Cidade de Deus
starring Matheus Nachtergaele, Seu Jorge, Alexandre Rodrigues, Leandro Firmino da Hora
screenplay by Bráulio Mantovani, based on the novel by Paulo Lins
directed by Fernando Meirelles and Kátia Lund
by Walter Chaw I'm uncomfortable with Fernando Meirelles and Kátia Lund's City of God--not for its brutality, but for the slick cinematic treatment of that brutality as it manifests itself through the harsh realities of Brazil's favelas ("slums"). Social Darwinist and serio-mythic in equal queasy measure, the picture is more influenced by Tarantino than Meirelles's background in commercial and video filmmaking, finding itself trying to balance its sizzle with social conscience before choosing in the end to remove itself as a strict adaptation of Paulo Lins's book Cidade de Deus. That being said, Meirelles does a magnificent job of parceling out--of marketing--the key touchstones in the history of a slum seething with violence. The result is a film that suggests what it might be like if Guy Ritchie helmed The Pianist--kinetically intriguing and technically proficient, but deeply troubling for its pop sensibility.
Split into three segments, City of God is defined by the drugs of the choice of the era and the attendant levels of violence that accompanies each: Opening in the early-'60s with the construction of the titular slum, the picture follows the fate of "The Tender Trio," three small-time hoodlums in a time of reefer and golden sunset beaches who find themselves victims of attrition in an increasingly desperate climate. The sources for that desperation are mysterious--we assume poverty, but the film is more comfortable with nihilistic entropy. And as the picture moves smoothly from the Sixties into the cocaine frenzy of the Seventies (including a magnificent Scorsese-ian murder set-piece set in a discotheque to the tune of "Kung Fu Fighting"), so do two children: one the pacifist brother of a member of "The Tender Trio" (Rocket (Alexandre Rodrigues)), the other a murderous protégé (Li'l Zé (Leandro Firmino da Hora)).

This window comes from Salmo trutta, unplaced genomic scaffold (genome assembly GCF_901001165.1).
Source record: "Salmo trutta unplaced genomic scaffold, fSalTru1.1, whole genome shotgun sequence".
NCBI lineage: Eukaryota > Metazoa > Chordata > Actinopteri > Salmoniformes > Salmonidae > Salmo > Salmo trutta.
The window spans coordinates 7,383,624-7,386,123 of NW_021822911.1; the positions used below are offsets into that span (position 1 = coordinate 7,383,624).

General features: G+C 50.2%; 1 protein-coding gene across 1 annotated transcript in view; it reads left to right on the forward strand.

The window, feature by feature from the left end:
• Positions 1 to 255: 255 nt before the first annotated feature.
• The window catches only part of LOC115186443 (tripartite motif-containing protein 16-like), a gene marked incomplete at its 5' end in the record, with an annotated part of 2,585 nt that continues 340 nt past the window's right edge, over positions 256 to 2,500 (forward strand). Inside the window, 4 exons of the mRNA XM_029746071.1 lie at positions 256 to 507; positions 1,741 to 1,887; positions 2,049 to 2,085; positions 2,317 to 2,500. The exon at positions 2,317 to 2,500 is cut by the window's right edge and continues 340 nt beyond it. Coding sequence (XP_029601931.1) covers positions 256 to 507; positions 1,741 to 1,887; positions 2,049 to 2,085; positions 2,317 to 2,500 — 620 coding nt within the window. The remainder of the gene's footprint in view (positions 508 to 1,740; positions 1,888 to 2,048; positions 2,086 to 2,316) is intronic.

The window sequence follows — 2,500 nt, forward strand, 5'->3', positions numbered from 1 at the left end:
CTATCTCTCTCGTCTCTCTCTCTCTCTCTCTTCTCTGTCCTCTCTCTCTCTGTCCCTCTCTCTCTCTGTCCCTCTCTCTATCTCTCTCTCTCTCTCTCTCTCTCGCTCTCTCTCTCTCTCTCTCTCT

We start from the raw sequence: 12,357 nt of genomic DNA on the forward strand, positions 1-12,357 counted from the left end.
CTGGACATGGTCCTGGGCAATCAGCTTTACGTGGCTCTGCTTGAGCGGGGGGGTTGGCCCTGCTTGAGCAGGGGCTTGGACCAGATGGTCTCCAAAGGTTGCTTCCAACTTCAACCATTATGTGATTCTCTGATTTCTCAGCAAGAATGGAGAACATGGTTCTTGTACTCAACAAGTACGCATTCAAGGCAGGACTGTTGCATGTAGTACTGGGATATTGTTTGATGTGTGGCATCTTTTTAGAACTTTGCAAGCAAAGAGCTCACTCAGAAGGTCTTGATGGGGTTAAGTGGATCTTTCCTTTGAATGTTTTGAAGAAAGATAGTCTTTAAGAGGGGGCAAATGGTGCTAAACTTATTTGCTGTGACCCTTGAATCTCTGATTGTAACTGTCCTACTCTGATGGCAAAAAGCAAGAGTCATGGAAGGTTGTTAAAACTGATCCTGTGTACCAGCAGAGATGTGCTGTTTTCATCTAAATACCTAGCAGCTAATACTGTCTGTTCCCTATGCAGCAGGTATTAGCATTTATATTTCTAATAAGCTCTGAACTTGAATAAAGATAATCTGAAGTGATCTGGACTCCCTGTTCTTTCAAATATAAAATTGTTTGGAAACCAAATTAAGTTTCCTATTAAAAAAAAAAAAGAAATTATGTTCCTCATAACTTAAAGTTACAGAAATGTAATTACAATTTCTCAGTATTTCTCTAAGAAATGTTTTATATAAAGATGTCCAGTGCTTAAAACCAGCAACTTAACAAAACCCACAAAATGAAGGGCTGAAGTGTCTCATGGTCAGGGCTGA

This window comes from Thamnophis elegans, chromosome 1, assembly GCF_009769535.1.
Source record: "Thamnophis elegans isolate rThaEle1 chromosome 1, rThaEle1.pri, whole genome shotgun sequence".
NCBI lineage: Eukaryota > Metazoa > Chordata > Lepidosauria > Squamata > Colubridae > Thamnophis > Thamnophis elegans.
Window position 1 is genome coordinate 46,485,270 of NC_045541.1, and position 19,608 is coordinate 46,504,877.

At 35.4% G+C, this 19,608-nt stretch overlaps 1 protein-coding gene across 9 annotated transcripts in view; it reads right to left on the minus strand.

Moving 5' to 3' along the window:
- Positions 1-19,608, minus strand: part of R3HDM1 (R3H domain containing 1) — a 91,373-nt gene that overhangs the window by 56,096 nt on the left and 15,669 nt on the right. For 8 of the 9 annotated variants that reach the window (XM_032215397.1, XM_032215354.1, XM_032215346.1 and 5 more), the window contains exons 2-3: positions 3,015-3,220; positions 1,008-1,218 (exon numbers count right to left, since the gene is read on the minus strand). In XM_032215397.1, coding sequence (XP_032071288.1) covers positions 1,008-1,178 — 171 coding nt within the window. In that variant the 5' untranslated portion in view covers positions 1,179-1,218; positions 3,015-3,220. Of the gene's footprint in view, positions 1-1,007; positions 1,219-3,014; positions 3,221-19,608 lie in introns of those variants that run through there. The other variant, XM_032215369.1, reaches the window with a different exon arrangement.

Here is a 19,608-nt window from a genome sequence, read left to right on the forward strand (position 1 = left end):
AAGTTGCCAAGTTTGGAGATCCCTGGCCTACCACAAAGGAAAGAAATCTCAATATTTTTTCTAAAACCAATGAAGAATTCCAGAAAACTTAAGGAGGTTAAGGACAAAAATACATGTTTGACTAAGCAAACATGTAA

The middle segment of City of God, between belabouring the irony of its title, manages to present the rise of Li'l Zé as King Rat: he corners the market on the drug trade by murdering each of his rivals. Rocket, in the meantime, aspires to becoming a photographer and escaping the slum by, irony again, documenting its decay. Neither about addiction nor poverty, nor any of the social ills that create the situations documented in the picture, City of God is instead about children murdering children to a rollicking soundtrack and a passel of slickified cinematographic trickery. Not "raw" and not "powerful," either, the violence in the picture is voyeuristic and sort of illicitly exciting, framed as it is in a visual vocabulary in which we've become accustomed not only through Tarantino's work, but also through Seventies blaxploitation flicks. Consider that Goodfellas, the picture to which City of God is most often compared, presents a strong social context for its tale of violence and retribution.
The last section of City of God is the least compelling, as the picture ratchets up the bloodshed with the introduction of a reluctant soldier with a tragic story named Knockout Ned (Seu Jorge). Anarchic and disjointed, the film erupts into an extremely well staged war film that is sadly free of context and any characters developed beyond the very basic sketches of motivation and behaviour. Artistic violence is escapist fare; marry it to actual historical tragedy and it becomes exploitation. That Merirelles's picture (co-director Lund, an expat of the favelas, was brought on board for "authenticity") happens to be a particularly accomplished exploitation picture does little to disguise the emptiness at its centre--nor, ultimately, much to assuage the voyeuristic discomfort it inspires (its peak/nadir occurring in the sadistic, and extended, torture of a pair of six-year-olds--imagine the ear scene in Reservoir Dogs, more graphic, with toddlers). The question of the picture isn't what to do with the City of God, but really why do anything when such cool movies can be made from its suffering. Potentially a great film were it not based in fact, City of God makes a mistake in making human misery exhilarating--an invitation to rubberneck un-tempered by social responsibility, and the logical product of the widely held and cancerous belief that movies are really ever "just" movies. Originally published: March 14, 2003.